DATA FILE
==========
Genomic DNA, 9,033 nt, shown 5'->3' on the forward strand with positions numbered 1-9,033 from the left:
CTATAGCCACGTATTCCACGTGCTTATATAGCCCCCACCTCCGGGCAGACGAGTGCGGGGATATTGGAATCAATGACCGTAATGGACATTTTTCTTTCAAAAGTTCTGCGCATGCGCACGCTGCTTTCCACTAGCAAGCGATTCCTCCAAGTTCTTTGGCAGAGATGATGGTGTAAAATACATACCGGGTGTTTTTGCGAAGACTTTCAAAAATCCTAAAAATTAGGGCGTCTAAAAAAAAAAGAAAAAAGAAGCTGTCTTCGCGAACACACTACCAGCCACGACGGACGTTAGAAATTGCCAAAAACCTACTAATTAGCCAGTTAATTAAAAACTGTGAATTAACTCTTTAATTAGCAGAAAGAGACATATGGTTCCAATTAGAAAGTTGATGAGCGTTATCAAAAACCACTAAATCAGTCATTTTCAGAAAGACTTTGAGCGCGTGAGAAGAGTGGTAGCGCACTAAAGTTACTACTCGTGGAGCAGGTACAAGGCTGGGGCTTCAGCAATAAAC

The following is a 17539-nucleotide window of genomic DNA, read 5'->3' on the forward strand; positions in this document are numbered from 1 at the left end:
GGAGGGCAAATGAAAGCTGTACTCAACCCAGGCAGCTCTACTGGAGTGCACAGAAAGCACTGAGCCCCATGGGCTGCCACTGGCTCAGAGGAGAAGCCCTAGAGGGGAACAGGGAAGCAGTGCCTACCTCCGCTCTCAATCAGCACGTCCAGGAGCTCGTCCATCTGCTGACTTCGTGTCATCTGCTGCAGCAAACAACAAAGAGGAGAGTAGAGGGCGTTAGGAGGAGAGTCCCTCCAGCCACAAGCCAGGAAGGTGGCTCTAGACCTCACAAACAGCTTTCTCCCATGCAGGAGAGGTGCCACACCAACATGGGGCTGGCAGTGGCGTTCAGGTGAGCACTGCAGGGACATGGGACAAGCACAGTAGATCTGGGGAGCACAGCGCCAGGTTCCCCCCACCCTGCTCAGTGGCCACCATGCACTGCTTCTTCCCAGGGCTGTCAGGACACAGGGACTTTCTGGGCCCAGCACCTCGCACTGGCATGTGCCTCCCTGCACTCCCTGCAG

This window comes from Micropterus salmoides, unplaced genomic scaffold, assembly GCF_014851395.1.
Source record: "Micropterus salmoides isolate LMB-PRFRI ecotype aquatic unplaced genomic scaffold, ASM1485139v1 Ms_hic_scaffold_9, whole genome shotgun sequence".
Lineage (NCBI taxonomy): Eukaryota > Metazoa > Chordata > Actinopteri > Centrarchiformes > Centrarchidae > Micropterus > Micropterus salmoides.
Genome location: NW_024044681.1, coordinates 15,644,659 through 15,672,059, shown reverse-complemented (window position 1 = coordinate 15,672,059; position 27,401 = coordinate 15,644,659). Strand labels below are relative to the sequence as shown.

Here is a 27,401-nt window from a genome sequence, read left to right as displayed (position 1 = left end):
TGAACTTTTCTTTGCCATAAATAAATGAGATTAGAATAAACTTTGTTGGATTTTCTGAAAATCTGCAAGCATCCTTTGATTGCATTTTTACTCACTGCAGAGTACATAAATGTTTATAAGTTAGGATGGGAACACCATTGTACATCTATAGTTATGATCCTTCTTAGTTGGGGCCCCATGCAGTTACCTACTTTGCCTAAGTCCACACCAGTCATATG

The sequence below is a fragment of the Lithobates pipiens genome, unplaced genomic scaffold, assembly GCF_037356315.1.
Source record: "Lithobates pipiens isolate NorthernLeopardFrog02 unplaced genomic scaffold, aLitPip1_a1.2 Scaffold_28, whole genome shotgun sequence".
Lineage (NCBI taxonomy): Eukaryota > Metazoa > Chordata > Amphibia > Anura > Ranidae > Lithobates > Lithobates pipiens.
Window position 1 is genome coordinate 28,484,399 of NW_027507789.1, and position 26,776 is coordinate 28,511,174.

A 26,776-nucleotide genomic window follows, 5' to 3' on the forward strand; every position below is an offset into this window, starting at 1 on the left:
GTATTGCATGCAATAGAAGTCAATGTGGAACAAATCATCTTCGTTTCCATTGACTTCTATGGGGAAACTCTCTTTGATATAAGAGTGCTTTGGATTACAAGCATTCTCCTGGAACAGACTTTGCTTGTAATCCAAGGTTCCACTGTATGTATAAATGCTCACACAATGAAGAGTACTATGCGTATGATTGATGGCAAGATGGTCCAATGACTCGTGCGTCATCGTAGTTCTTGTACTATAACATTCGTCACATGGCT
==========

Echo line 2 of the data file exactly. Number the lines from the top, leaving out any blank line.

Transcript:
CTATAGCCACGTATTCCACGTGCTTATATAGCCCCCACCTCCGGGCAGACGAGTGCGGGGATATTGGAATCAATGACCGTAATGGACATTTTTCTTTCAAAAGTTCTGCGCATGCGCACGCTGCTTTCCACTAGCAAGCGATTCCTCCAAGTTCTTTGGCAGAGATGATGGTGTAAAATACATACCGGGTGTTTTTGCGAAGACTTTCAAAAATCCTAAAAATTAGGGCGTCTAAAAAAAAAAGAAAAAAGAAGCTGTCTTCGCGAACACACTACCAGCCACGACGGACGTTAGAAATTGCCAAAAACCTACTAATTAGCCAGTTAATTAAAAACTGTGAATTAACTCTTTAATTAGCAGAAAGAGACATATGGTTCCAATTAGAAAGTTGATGAGCGTTATCAAAAACCACTAAATCAGTCATTTTCAGAAAGACTTTGAGCGCGTGAGAAGAGTGGTAGCGCACTAAAGTTACTACTCGTGGAGCAGGTACAAGGCTGGGGCTTCAGCAATAAAC